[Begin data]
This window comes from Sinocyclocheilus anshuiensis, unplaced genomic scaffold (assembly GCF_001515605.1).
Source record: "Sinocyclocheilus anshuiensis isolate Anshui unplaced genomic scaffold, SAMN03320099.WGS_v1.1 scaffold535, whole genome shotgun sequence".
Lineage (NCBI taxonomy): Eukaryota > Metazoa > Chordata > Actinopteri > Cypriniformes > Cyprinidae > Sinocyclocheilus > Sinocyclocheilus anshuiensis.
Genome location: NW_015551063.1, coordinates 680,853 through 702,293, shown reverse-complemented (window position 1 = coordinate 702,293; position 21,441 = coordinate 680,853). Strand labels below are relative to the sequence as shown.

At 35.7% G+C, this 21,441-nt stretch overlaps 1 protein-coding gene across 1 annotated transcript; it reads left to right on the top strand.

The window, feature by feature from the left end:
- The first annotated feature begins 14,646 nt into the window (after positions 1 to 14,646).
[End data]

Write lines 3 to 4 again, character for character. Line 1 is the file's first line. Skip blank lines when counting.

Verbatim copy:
Lineage (NCBI taxonomy): Eukaryota > Metazoa > Chordata > Actinopteri > Cypriniformes > Cyprinidae > Sinocyclocheilus > Sinocyclocheilus anshuiensis.
Genome location: NW_015551063.1, coordinates 680,853 through 702,293, shown reverse-complemented (window position 1 = coordinate 702,293; position 21,441 = coordinate 680,853). Strand labels below are relative to the sequence as shown.